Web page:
L E G A L   C O R N E R
                              FMSF Staff

                  M P D   I N   T H E   C O U R T S

The diagnosis of multiple personality disorder (MPD) [1] has been
transformed in less than two decades from an extremely rare diagnosis
to a virtual epidemic in America. During the past decade tens of
thousands of people -- almost exclusively women, and almost all of
them in the United States -- have been declared sufferers of MPD.
Some have asserted that MPD is not really a rare psychiatric disorder
but that therapists have just become better at recognizing the
symptoms.  Critics, on the other hand, see evidence that MPD is a
condition primarily created through hypnosis or suggestion and
reinforced so that it is played out in a stereotyped, script-like way.
    Courts faced with the contradictory nature of the MPD field have
tried to eke out a sound judicial policy despite the slippery terrain
of medical opinion on MPD. This edition of the FMSF Legal Corner will
review some of the issues and cases that define the area.

[1] MPD has been renamed dissociative identity disorder (DID) in the
                           Mythic MPD Cases
MPD has led to some bizarre legal conflicts. Murderers, rapists,
kidnappers, robbers, and embezzlers, among others, say they
discovered, only after being charged with the crime, that they may
have had MPD and that one of their "alter personalities" committed the
crime. Since, they say, they were unaware of, or unable to control
that "alter's" actions, they should be found not guilty. Some unlikely
MPD claims have been repeated so often that they begin to sound like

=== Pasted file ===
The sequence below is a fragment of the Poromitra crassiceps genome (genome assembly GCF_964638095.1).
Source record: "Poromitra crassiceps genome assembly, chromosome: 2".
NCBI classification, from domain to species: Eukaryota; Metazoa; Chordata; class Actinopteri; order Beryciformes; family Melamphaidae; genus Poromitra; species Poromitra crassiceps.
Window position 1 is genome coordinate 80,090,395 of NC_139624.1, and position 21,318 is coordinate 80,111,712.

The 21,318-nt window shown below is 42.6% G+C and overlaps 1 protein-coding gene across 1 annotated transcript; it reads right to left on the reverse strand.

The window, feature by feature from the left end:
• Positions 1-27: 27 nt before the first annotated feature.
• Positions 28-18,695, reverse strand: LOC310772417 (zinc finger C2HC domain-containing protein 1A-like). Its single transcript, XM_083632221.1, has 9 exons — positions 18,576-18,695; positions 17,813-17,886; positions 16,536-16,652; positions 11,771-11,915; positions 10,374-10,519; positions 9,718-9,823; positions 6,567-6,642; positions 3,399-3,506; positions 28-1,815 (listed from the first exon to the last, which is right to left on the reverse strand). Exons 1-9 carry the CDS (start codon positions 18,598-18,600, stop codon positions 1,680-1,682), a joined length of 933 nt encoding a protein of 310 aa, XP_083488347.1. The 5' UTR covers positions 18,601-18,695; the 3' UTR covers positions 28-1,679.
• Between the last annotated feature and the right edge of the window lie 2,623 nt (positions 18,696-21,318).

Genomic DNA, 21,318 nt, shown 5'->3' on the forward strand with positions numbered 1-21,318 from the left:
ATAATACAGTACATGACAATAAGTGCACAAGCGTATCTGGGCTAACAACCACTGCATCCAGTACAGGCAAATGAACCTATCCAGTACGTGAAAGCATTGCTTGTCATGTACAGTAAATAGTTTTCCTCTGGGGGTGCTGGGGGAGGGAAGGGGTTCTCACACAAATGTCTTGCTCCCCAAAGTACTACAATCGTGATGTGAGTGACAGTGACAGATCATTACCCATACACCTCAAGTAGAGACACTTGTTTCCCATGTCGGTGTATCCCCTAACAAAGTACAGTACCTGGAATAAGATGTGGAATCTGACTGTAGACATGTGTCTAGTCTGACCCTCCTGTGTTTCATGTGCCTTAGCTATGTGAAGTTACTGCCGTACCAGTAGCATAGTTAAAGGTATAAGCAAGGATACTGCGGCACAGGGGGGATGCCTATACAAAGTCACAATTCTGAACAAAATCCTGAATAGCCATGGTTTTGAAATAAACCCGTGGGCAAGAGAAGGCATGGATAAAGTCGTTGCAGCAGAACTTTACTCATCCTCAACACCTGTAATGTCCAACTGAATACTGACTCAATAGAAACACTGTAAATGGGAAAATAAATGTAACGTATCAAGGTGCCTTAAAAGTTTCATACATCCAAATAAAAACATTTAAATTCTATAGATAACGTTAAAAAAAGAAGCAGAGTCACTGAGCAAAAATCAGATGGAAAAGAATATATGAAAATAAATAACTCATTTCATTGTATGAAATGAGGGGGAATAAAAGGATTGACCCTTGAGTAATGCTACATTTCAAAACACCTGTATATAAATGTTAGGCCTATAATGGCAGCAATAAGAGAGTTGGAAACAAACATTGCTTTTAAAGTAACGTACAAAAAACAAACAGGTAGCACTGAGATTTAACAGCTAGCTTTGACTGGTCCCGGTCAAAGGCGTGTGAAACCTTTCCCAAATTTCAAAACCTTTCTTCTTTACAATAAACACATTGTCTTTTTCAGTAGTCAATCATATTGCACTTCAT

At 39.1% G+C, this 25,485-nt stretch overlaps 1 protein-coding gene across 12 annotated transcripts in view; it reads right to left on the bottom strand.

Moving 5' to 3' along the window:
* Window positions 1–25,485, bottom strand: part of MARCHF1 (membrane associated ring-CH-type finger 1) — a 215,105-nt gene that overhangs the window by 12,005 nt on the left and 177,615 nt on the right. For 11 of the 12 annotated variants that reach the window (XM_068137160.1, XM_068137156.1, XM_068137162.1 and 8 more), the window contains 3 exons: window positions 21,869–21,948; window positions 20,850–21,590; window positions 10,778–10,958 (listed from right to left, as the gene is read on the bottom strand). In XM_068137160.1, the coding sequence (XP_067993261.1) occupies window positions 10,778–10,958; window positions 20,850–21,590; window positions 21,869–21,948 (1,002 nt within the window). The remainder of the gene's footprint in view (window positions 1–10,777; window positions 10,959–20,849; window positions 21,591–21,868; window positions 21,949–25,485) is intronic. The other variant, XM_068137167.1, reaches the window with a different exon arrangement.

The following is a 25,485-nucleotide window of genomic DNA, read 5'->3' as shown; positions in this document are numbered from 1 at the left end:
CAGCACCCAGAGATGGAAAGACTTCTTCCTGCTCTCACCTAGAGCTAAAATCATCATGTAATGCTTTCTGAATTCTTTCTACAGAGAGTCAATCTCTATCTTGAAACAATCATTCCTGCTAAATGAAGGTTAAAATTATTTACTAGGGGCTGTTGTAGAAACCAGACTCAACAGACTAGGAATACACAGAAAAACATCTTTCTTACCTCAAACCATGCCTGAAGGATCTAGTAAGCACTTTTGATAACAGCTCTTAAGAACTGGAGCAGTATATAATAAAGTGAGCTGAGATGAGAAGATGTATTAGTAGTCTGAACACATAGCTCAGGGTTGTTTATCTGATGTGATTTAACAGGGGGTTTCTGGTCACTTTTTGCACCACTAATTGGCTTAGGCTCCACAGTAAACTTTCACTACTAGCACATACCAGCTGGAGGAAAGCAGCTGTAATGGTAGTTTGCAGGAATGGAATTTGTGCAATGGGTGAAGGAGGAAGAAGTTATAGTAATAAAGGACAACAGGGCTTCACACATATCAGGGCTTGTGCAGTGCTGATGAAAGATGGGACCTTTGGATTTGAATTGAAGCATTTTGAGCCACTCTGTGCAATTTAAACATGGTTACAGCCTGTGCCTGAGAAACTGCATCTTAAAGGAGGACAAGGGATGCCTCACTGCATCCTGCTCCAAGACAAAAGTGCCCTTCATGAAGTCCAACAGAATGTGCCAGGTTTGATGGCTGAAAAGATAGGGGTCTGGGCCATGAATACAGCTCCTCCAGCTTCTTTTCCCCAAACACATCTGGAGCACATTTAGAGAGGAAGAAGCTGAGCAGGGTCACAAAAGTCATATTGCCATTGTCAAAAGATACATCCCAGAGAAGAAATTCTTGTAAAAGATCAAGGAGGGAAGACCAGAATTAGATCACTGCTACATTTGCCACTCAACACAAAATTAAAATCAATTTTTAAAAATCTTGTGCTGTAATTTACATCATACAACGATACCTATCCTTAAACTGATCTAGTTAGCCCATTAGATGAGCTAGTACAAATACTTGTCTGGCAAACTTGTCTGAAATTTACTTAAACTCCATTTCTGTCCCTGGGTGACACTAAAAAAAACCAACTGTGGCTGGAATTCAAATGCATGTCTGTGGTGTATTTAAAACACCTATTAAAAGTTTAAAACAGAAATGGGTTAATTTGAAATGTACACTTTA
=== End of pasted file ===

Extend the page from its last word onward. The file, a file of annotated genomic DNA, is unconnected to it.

urban legends. These are just 6 of the more than 300 MPD cases we
reviewed for this newsletter. They are true.
    One of the first and most famous cases was that of Billy Milligan,
an Ohio man said to have MPD, who was found not guilty by reason of
insanity in 1978 of the kidnapping, rape and robbery of 3 women in the
Ohio State University area. When the case went to trial, the
prosecutor did not challenge the psychiatric testimony describing his
personalities over which he said he had no control. Given the
uncontradicted testimony, the judge (in a trial without jury) said he
had no alternative but to rule that Milligan could not tell right from
wrong or control his behavior. In 1988, Milligan was released from a
state mental hospital after experts concluded that his 24
personalities had fused into one. In the meantime, his book, The Minds
of Billy Milligan, earned him nearly $1 million. The state then sued
him for repayment of part of the $550,000 cost of his 11-year stay in
state mental hospitals.
    More often the MPD argument fails.2 In 1994 James Carlson, who
claimed to have 11 personalities, stood trial for rape in an Arizona
court. He claimed that only 8 of his 11 personalities knew something
about the crimes in question. In the morning he took the witness
stand as a man and in the afternoon as a woman in a powder-pink
sweater, high heels and press-on nails in a futile attempt to convince
the jury that he had MPD. A few days after his conviction, Carlson
admitted he made the whole thing up.
    "I'm a manipulator and a liar and I guess I'm good at it," he
said. Carlson said he studied multiple personality disorder so he
could fool the jury, his lawyer, and the therapist who testified in
his defense. "I thought I could get into a mental hospital," he
said. Instead he was sentenced to 83 years in prison.
    Another more recent trial involved Cathleen Byers, who claimed she
was not responsible for embezzling $630,000 over a 6-year period from
the Oregon credit union she managed. Byers claimed that the thefts and
coverups were done by alternate personalities that she could not